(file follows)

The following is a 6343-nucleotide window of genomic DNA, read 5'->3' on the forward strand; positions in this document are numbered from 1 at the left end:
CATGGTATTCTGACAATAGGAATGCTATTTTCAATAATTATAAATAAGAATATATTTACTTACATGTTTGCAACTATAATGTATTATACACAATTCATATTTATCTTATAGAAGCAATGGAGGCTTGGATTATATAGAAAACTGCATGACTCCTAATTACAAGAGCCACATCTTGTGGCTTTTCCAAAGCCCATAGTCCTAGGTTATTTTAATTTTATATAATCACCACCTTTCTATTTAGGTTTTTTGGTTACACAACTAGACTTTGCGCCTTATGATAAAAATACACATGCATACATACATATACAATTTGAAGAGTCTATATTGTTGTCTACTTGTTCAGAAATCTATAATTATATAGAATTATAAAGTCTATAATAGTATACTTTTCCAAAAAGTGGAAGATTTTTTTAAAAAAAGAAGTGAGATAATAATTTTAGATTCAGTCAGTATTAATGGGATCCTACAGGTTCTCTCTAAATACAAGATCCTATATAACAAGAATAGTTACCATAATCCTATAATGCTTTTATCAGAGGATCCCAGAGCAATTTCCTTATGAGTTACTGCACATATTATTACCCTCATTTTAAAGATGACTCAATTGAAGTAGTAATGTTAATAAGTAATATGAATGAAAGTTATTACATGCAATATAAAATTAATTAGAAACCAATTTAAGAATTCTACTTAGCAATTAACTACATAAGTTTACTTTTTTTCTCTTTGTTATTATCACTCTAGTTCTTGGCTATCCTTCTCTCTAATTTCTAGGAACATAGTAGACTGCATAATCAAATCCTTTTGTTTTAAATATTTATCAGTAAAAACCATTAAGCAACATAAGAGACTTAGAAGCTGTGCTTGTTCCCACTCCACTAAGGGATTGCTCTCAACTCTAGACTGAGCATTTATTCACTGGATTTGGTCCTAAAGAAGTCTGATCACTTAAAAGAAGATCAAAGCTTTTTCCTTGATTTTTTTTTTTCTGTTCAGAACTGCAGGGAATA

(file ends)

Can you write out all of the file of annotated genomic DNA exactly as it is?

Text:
The following is a 6343-nucleotide window of genomic DNA, read 5'->3' on the forward strand; positions in this document are numbered from 1 at the left end:
CATGGTATTCTGACAATAGGAATGCTATTTTCAATAATTATAAATAAGAATATATTTACTTACATGTTTGCAACTATAATGTATTATACACAATTCATATTTATCTTATAGAAGCAATGGAGGCTTGGATTATATAGAAAACTGCATGACTCCTAATTACAAGAGCCACATCTTGTGGCTTTTCCAAAGCCCATAGTCCTAGGTTATTTTAATTTTATATAATCACCACCTTTCTATTTAGGTTTTTTGGTTACACAACTAGACTTTGCGCCTTATGATAAAAATACACATGCATACATACATATACAATTTGAAGAGTCTATATTGTTGTCTACTTGTTCAGAAATCTATAATTATATAGAATTATAAAGTCTATAATAGTATACTTTTCCAAAAAGTGGAAGATTTTTTTAAAAAAAGAAGTGAGATAATAATTTTAGATTCAGTCAGTATTAATGGGATCCTACAGGTTCTCTCTAAATACAAGATCCTATATAACAAGAATAGTTACCATAATCCTATAATGCTTTTATCAGAGGATCCCAGAGCAATTTCCTTATGAGTTACTGCACATATTATTACCCTCATTTTAAAGATGACTCAATTGAAGTAGTAATGTTAATAAGTAATATGAATGAAAGTTATTACATGCAATATAAAATTAATTAGAAACCAATTTAAGAATTCTACTTAGCAATTAACTACATAAGTTTACTTTTTTTCTCTTTGTTATTATCACTCTAGTTCTTGGCTATCCTTCTCTCTAATTTCTAGGAACATAGTAGACTGCATAATCAAATCCTTTTGTTTTAAATATTTATCAGTAAAAACCATTAAGCAACATAAGAGACTTAGAAGCTGTGCTTGTTCCCACTCCACTAAGGGATTGCTCTCAACTCTAGACTGAGCATTTATTCACTGGATTTGGTCCTAAAGAAGTCTGATCACTTAAAAGAAGATCAAAGCTTTTTCCTTGATTTTTTTTTTTCTGTTCAGAACTGCAGGGAATA